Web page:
History of the County of Perth, 1825-1902
William Johnston, 1903
John James Edmondstoune LINTON was born at Rothsay, Isle of Bute, in 1804. He was the son of a gentleman of prominence, and received a good education. In 1833 he arrived in Canada, and meeting with Mr Daly, agent of the Canada Company at Guelph, he was directed westward to Stratford. He at once located on lot 7, concession 3, Downie, and began clearing a farm.
In November, 1829, he married Margaret Dallas, who accompanied her husband in his wanderings, and like a true woman came with him to his lonely shanty, willing to share his burden for weal or woe. It is only those who have experienced the trials and depressing thoughts of other days, or that continuous weeping of a heart ready to break at the dismal environment of a pioneer, who can know the bitterness of life in the woods to people of refinement. For a poor over-laboured hind, who may have "begged a brother of the earth to give him leave to toil," this change from his daily grind, without hope, in the old land, was often a relief. But, O! how sad, how painful it was to look at the puny efforts of those in clearing land who were unaccustomed to manual labour. It seemed like refined cruelty, and in many cases their utter wretchedness was more than they were able to bear.
During 1834 Mr Linton opened the first school in this county, a short distance west of Stratford. Mrs Linton also opened a school in North Easthope. Throughout the winter of 1834 and 1835 a night school was kept in the latter place, where those youths who had recently arrived from Perthshire, Scotland, received their education. He soon abandoned this profession, and entered into business in Stratford. At this time he was appointed clerk of the court of requests, a position corresponding to division court clerk. He also took an active part in promoting an agricultural society, an account of which will be found elsewhere.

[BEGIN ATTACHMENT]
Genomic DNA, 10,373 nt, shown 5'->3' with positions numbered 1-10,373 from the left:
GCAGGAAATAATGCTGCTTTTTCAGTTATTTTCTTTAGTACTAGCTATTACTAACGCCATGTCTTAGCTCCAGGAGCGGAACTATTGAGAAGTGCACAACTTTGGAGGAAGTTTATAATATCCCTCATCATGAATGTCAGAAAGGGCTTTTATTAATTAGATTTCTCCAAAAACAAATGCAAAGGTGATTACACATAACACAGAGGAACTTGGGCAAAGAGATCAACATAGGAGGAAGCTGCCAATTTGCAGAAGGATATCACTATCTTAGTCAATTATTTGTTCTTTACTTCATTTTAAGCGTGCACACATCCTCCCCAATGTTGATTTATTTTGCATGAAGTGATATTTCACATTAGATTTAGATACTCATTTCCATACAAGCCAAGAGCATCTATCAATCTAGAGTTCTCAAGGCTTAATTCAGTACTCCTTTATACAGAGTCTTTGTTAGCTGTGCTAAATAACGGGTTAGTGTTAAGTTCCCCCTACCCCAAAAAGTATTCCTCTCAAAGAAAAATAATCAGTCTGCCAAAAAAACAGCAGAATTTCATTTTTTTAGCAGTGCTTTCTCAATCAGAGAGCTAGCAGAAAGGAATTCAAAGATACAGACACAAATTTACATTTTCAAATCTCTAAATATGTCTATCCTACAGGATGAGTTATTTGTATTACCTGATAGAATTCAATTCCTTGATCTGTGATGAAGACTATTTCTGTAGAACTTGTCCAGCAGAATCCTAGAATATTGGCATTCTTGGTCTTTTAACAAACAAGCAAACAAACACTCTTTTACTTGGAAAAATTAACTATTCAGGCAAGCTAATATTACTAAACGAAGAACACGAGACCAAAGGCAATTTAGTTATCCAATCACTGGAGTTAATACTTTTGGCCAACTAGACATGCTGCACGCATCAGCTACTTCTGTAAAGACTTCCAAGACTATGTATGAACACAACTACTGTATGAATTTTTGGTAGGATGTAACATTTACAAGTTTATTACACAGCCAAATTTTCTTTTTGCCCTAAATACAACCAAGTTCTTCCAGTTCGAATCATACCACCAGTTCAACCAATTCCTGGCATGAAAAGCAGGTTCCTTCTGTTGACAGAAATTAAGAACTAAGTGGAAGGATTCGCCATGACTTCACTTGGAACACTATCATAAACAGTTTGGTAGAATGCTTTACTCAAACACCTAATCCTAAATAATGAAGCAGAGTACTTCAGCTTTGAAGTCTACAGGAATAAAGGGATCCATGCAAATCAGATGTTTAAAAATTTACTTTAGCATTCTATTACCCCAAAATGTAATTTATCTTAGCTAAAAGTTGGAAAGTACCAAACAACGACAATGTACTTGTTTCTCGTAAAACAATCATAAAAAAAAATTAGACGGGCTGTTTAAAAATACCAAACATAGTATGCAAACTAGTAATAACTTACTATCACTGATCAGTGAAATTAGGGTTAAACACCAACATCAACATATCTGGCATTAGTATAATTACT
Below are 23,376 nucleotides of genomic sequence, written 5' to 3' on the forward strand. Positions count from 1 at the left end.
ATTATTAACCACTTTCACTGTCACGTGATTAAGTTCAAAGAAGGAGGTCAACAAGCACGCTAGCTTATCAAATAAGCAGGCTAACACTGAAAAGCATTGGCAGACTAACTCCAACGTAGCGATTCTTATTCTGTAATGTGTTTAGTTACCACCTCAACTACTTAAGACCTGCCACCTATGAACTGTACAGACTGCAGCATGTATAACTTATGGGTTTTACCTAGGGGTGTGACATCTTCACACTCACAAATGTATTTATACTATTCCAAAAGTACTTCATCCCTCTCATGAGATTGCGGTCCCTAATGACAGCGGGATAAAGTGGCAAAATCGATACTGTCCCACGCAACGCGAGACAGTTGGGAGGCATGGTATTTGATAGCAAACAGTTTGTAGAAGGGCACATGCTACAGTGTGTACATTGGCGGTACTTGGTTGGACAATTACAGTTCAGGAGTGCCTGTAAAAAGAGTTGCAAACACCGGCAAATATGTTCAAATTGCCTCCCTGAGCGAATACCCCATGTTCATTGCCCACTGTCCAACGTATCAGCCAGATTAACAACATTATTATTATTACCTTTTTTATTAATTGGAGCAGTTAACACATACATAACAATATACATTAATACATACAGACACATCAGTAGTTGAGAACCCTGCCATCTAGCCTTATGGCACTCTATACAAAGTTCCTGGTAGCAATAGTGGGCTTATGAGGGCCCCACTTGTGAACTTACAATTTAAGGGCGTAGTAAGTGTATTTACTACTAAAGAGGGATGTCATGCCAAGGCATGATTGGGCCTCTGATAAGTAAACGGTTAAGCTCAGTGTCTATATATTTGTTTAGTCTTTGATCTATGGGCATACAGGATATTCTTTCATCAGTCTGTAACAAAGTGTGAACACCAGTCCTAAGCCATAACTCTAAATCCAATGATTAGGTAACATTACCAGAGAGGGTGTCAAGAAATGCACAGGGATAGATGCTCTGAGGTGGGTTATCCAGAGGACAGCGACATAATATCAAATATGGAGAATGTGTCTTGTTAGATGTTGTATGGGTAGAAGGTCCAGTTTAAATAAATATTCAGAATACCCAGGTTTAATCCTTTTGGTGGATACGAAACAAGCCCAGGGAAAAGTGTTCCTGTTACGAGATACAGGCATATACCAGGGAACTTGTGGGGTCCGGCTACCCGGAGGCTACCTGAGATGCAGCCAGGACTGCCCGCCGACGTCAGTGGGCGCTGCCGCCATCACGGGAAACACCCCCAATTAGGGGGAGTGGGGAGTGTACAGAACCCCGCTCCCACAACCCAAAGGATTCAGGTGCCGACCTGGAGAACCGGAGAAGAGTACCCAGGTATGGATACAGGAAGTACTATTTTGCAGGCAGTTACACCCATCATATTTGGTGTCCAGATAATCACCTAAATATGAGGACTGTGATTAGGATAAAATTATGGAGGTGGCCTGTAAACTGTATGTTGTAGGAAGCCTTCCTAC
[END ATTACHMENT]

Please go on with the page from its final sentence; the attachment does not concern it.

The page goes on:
During 1847 he was closely associated with Mr Daly in agitating for county organization apart from Huron and Bruce. In this he was successful, visiting the Government on two occasions. He was subsequently appointed clerk of the peace, holding that office till his death in 1869. In him temperance principles had a consistent adherent and a conscientious supporter. He was fully possessed of those traits peculiar to all good men, truthfulness in thought, action, and utterance. In him there was no equivocation nor duplicity; he was sincere. To support his anti- slavery and anti-liquor principles he published for many years, at his own cost and charge, a paper called the Challenge, and which was distributed far and wide, not only in this county but in Ontario. Many old settlers in Perth will remember that having completed their period of service attending court as jurors each returned to his home with a good supply of literature, which the kind-hearted old clerk of the peace considered was for their good.
He was a man of great goodness of heart, strong individuality of character, outspoken in his sentiment, firm in resolution, and tenacious of purpose. Conventionalities had no effect on his conduct, and whatever others might do, he acted according to the light of his own judgment. The most prominent point in his nature was benevolence, not of purpose only, but of action. An illustration of this principle in his conduct will be found in a report of the relief committee to Stratford council during 1859, a year in which he found ample scope for his charitable feeling in relieving the pressing necessities of the poor. He was extremly [sic] susceptible to distress among the helpless, and was often imposed upon, but unable to resist a pathetic appeal from those who pleaded for assistance, he was -
"Careless their merits or their faults to scan;
His pity gave ere charity began."
This old pioneer was eminently a good and useful man, and honour to the place of his birth, and a power for good in the land of his adoption.
Meg Fuller Perth County Coordinator
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September 22, 2007
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